Philip's Complete Guide to Stargazing by Robin Scagell

Cover of Complete Guide

Click on the cover to order this book through

This book is an expanded version of my Night Sky Atlas. It includes a basic star atlas that will help you find your way around the sky. Each star map is presented in two forms – one realistic that resembles the real sky, and one on the opposite page with labels and other details.
There is also a simple guide to observing and detailed descriptions of 40 major constellations with photos and drawings of what you can see in each.

This version also contains much more material about the actual types of objects that you are looking at, with the emphasis on the objects that you can see in the night sky. There are numerous photographs taken by both amateurs and major telescopes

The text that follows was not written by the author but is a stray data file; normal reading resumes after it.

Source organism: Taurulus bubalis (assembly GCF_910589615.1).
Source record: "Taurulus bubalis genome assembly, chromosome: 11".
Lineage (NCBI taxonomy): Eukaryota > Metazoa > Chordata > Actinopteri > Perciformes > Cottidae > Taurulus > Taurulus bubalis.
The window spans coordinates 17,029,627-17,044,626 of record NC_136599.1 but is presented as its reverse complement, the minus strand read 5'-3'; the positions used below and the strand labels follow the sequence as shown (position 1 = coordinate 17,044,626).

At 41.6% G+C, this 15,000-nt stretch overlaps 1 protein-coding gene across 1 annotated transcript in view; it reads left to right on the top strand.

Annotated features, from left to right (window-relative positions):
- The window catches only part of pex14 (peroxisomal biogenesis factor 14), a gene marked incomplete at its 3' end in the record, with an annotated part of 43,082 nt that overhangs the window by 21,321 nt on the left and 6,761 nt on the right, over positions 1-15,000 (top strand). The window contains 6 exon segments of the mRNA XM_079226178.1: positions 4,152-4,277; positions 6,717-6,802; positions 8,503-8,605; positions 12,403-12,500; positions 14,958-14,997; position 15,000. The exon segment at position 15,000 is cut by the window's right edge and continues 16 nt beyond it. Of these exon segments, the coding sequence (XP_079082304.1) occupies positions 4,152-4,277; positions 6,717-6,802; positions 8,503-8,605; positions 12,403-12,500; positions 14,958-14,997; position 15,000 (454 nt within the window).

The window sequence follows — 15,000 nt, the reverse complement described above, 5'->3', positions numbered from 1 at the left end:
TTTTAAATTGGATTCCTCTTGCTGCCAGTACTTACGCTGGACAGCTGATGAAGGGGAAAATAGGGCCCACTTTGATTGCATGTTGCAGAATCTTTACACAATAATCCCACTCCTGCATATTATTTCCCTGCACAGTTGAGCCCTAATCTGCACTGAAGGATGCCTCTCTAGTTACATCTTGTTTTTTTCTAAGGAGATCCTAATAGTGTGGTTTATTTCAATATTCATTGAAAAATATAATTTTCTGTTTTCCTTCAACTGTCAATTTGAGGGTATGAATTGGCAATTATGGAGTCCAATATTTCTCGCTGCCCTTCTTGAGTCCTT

Tables and other information for readers

In some places the book refers to this site to provide more detailed information than is possible in the limited space available in the book. Below you can find much more information about the specific topics.

Should updates be needed, I'll put them here as well.

Chapter 2
Equation of Time
Positions of the planets

Chapter 3
Collimating your telescope

Choosing a telescope (on the Stargazing with your Telescope site)

Chapter 5
Aurora web sites

Chapter 7
Positions of the planets


Page 131
Most of the stars in NGC 2451 are of magnitude 5 or 6, rather than 8 or 10.

Page 138
The starmap of Ursa Major contains a spurious label to Spica, which is actually in Virgo, and a mysterious constellation called 'Other' which of course does not exist.  It should be Draco.

Page 141
Recent values for the age of M67 now put it at about 4 billion years rather than 10 billion, while M44 is around 730 million years.

Feedback If you spot any more errors or would like to make a comment, please email me.

This page last updated January 2009

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